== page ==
'Strategies for Travelling' might be a better title for this post.

 

When I was growing up in the 1950's my favourite TV show was 'The Roy Rogers Show'. At the shows end it showed Roy Rogers and his wife Dale Evans, riding their horses off into the hills and singing 'Happy Trails to You'. I remember I sometimes watched it with my little friend Bobby and we would straddle the back of the couch like it was our horse and pretend we were Roy Rogers and Dale Evans as we sang along

The expression 'happy trails' or 'bon voyage indicate to me that there is something good about taking a trip. Not for me!

I don't t travel well at all. Breaking routine is really tough on me. Even packing is disruptive. And then moving myself from one place to the other? Well, let's just say, the longer the trip the more the stress for me.

'Getting away' is NOT a depression getaway for me.

The last time we took a long road trip, two days, 9 hours a day, I was a mess. 

Let's start with the car. Just being in constant motion I hate. Being trapped with another person, even the one I love, I hate. Sitting up all day, I hate. The constant stimulation of the other cars whizzing by and the fast change of scenery is disconcerting and well, I hate that too.

And don't get me started on hotels. I don't like being away from my own home, my familiar surroundings and my own bed. If it is a strange motel I am even worse. If it is not very nice, worse again. If the neighbours are disruptive, well, there are no words to how stressed out I get.

I feel overwhelmed by all of the changes and activity and stimulation. Add to that the guilt that my husband is stuck with such a party pooper! It is a no win no matter how I look at it.

It's kind of embarrassing to admit really. So many people love going places and doing things. Here I have a husband who loves to travel and we can even afford to travel, but then there is me, who just can't enjoy it.

There is some comfort in that my psychiatrist says this is quite normal for bipolar people. Too much stimulation can be overwhelming and lead to mood changes which are unpleasant enough at home but even more so when you travel.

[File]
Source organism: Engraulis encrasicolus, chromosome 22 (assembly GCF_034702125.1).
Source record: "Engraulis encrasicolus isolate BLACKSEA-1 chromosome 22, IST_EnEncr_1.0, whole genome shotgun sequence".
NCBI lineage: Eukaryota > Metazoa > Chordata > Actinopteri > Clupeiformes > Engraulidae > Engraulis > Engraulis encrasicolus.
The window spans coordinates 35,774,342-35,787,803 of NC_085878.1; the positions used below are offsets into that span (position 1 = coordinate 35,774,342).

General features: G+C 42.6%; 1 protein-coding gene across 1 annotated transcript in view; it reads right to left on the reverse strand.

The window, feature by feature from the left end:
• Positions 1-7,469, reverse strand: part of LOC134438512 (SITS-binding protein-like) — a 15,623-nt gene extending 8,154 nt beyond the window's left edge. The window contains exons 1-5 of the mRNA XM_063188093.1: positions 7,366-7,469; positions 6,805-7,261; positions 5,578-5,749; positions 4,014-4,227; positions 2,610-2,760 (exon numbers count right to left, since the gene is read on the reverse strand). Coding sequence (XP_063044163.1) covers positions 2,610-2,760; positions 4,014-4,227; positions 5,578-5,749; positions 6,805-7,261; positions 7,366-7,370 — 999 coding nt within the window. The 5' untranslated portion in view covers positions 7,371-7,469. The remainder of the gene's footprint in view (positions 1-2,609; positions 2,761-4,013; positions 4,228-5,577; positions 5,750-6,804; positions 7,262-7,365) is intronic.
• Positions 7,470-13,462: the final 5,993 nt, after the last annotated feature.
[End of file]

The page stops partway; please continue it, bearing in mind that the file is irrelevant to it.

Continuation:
So what does this have to do with strategies? What is the good news about all of this?

When I got home from my last trip and started to feel better after settling into my familiar surroundings (getting some time alone, walking once or twice a day, doing some of the quiet activities that I enjoy) I realized something.

MY STRATEGIES WORK!

If you are new to the idea of 'coping strategies' for depression you may want to read this article: "Self-help Strategies for Depression" to get you started. 

What strategies?

1. Routine, trying to do the same things at the same time every day that I can.

2. Walking

3. Eating properly and regularly

4. Getting some time alone, completely alone

These are just a few examples. And so on this last trip when I felt miserable, once again, from travelling, I realized that I don't feel nearly as miserable when I can stay at home and practice my strategies. And so I can conclude that:

MY STRATEGIES WORK!

My strategies for staying at home work that well. I also have strategies for travelling which I will share with you next time.

If you are new to the idea of 'coping strategies' for depression you may want to read this article: "Self-help Strategies for Depression" to get you started. 

If you would like to start learning some new ideas for travelling strategies you may want to read "How to Travel with Mental Illness".

WHAT ABOUT YOU? Do you have coping strategies in place to help you live a good life despite depression?

I am so glad you dropped by Depression Getaway today. There is hope for depression. 

Don't give up, I'm praying for you!

Dear God,

Please help my friend who is reading this blog right now. You know what they are going through. You know them better than anyone else. Please help them and heal them and comfort them. And Lord if they don't have any coping strategies yet, please help them to find some.

Wendy Love